Discovery Conversations

The quality of the conversation we have is directly related to the quality of the questions we ask. 

 

Having a pocketful of compelling questions is powerful. So is knowing exactly when to use them.

 

Unconsciously, we can get in the way of the conversation that needs to happen. Instead of discovering we try to conquer. Often, focussed attention, skilled questioning and the ability to listen are needed more than giving advice or advocating our position. 

 

Outcomes

  • The right things get talked about.
  • We are curious and gain clarity before problem solving or giving advice. 
  • We have clear, concise conversations with tangible, meaningful outcomes. 
  • We have richer conversations that lead to unfamiliar thinking that take us to places we haven’t been before.
  • We get clear about the subject, agree on outcomes and know the process of getting there. 
  • We ask the right questions before jumping straight to the solution.
  • We get to the guts of the matter by building trust.
  • We make sure everyone is on the same page and holding the same book.

Types of discovery situations

  •     At the start of a relationship to develop rapport ie - with a new client, new staff member.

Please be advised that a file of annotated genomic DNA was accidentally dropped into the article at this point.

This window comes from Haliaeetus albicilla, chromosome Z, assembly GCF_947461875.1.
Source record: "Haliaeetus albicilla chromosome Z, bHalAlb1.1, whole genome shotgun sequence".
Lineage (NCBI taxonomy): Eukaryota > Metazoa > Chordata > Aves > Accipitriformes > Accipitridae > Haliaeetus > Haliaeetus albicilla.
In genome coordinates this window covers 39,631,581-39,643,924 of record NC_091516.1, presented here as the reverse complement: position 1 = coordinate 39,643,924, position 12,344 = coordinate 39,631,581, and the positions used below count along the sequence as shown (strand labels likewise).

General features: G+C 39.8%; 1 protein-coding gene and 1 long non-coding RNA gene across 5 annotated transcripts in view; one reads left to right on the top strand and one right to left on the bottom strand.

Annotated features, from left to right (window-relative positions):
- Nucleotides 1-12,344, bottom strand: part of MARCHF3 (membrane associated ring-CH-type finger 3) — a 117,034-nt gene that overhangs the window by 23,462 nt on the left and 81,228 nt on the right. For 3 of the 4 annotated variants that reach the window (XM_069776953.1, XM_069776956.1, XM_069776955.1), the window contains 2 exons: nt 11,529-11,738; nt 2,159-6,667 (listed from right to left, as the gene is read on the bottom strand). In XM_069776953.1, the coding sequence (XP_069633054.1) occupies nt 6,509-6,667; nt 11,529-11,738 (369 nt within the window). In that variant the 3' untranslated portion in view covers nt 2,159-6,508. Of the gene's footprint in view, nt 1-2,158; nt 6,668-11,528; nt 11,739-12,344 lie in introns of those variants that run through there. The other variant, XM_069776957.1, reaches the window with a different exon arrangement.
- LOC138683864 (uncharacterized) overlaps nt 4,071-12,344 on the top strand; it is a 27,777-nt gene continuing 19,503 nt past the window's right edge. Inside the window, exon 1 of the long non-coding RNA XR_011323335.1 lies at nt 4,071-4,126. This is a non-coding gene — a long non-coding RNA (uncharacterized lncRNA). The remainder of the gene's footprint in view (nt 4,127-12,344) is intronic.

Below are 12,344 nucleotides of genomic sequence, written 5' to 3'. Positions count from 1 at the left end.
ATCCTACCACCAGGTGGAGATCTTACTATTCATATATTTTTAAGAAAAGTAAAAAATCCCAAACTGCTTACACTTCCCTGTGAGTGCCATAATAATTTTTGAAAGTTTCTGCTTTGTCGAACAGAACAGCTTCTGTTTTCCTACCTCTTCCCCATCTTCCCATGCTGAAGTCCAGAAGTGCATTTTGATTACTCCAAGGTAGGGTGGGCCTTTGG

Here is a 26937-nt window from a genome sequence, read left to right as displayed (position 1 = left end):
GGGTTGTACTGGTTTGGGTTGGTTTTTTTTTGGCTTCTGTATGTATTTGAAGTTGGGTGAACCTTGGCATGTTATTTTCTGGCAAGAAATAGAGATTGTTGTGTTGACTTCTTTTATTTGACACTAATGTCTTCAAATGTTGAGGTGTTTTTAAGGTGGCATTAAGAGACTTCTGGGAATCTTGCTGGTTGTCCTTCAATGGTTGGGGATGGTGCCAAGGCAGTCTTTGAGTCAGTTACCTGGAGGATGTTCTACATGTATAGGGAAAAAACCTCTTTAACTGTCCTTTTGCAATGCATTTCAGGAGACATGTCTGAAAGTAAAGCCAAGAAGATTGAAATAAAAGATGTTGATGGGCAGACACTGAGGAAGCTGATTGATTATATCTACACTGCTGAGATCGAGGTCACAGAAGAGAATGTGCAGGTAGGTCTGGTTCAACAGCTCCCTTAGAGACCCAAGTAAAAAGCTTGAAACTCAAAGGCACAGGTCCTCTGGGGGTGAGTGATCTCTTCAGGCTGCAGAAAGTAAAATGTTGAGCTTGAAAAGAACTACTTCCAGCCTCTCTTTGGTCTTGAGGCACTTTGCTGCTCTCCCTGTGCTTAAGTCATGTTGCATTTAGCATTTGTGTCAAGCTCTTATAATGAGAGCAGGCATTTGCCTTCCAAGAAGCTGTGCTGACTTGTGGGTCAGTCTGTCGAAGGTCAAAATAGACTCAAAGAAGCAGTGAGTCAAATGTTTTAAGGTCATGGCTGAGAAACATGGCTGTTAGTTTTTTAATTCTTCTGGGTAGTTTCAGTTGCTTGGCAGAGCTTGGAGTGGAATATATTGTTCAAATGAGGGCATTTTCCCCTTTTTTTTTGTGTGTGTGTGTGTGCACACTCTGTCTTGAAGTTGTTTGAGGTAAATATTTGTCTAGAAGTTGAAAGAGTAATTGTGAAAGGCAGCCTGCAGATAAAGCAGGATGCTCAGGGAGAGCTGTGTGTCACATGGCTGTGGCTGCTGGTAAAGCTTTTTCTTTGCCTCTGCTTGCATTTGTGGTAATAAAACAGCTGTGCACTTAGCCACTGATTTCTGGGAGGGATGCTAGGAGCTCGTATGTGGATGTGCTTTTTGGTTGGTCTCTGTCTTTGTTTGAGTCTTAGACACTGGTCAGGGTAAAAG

•     Transitioning a conversation ie - from brainstorming to developing a plan or from planning to risk management
  •     Finishing a conversation ie - making sure there are clear decisions, clear actions and clear accountability
  •     When things are confused, bogged down or repetitive
  •     When wanting to develop greater meaning, insight or depth of conversation
  •     Risk management – when we need to know what might go wrong
  •     When we want people to open up  
  •     Meta Conversations – conversations about how we are going to communicate
I had a challenging, high stake conversation on the cards. I was stressed and procrastinating because I didn’t know how to approach it. After a couple of hours with Jane I knew what to do. I did it. It worked, way beyond what I had imagined possible.
— Logan Elliot, Managing Director, Highly Flammable